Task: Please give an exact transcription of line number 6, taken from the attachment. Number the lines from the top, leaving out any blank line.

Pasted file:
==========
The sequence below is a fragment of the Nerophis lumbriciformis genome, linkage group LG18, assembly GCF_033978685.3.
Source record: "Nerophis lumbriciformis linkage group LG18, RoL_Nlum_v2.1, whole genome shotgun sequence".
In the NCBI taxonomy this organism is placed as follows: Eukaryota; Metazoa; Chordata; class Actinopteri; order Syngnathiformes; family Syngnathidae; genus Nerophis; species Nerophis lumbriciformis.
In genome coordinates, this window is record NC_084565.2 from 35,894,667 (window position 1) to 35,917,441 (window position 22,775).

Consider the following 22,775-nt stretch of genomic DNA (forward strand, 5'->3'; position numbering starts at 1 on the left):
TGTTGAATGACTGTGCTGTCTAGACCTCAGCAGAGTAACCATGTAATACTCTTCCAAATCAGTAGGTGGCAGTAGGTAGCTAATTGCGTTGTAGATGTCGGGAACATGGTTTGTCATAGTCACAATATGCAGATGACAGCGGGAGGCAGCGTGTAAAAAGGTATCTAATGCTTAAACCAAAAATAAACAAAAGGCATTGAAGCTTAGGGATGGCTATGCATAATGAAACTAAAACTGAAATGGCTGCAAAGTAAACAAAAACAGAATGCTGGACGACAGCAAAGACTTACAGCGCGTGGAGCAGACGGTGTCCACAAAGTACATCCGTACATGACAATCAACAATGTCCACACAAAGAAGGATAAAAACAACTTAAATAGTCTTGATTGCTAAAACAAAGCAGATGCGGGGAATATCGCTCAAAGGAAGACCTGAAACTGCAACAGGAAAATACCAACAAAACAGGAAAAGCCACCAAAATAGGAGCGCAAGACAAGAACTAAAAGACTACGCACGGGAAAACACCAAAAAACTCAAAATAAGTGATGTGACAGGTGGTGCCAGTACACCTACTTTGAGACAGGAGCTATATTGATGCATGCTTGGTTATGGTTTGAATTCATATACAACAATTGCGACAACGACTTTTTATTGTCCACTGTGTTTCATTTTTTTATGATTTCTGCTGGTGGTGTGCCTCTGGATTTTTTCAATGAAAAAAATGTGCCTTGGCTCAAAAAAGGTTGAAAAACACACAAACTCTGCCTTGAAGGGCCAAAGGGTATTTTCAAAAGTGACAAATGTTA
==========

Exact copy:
TGTTGAATGACTGTGCTGTCTAGACCTCAGCAGAGTAACCATGTAATACTCTTCCAAATCAGTAGGTGGCAGTAGGTAGCTAATTGCGTTGTAGATGTCGGGAACATGGTTTGTCATAGTCACAATATGCAGATGACAGCGGGAGGCAGCGTGTAAAAAGGTATCTAATGCTTAAACCAAAAATAAACAAAAGGCATTGAAGCTTAGGGATGGCTATGCATAATGAAACTAAAACTGAAATGGCTGCAAAGTAAACAAAAACAGAATGCTGGACGACAGCAAAGACTTACAGCGCGTGGAGCAGACGGTGTCCACAAAGTACATCCGTACATGACAATCAACAATGTCCACACAAAGAAGGATAAAAACAACTTAAATAGTCTTGATTGCTAAAACAAAGCAGATGCGGGGAATATCGCTCAAAGGAAGACCTGAAACTGCAACAGGAAAATACCAACAAAACAGGAAAAGCCACCAAAATAGGAGCGCAAGACAAGAACTAAAAGACTACGCACGGGAAAACACCAAAAAACTCAAAATAAGTGATGTGACAGGTGGTGCCAGTACACCTACTTTGAGACAGGAGCTATATTGATGCATGCTTGGTTATGGTTTGAATTCATATACAACAATTGCGACAACGACTTTTTATTGTCCACTGTGTTTCATTTTTTTATGATTTCTGCTGGTGGTGTGCCTCTGGATTTTTTCAATGAAAAAAATGTGCCTTGGCTCAAAAAAGGTTGAAAAACACACAAACTCTGCCTTGAAGGGCCAAAGGGTATTTTCAAAAGTGACAAATGTTA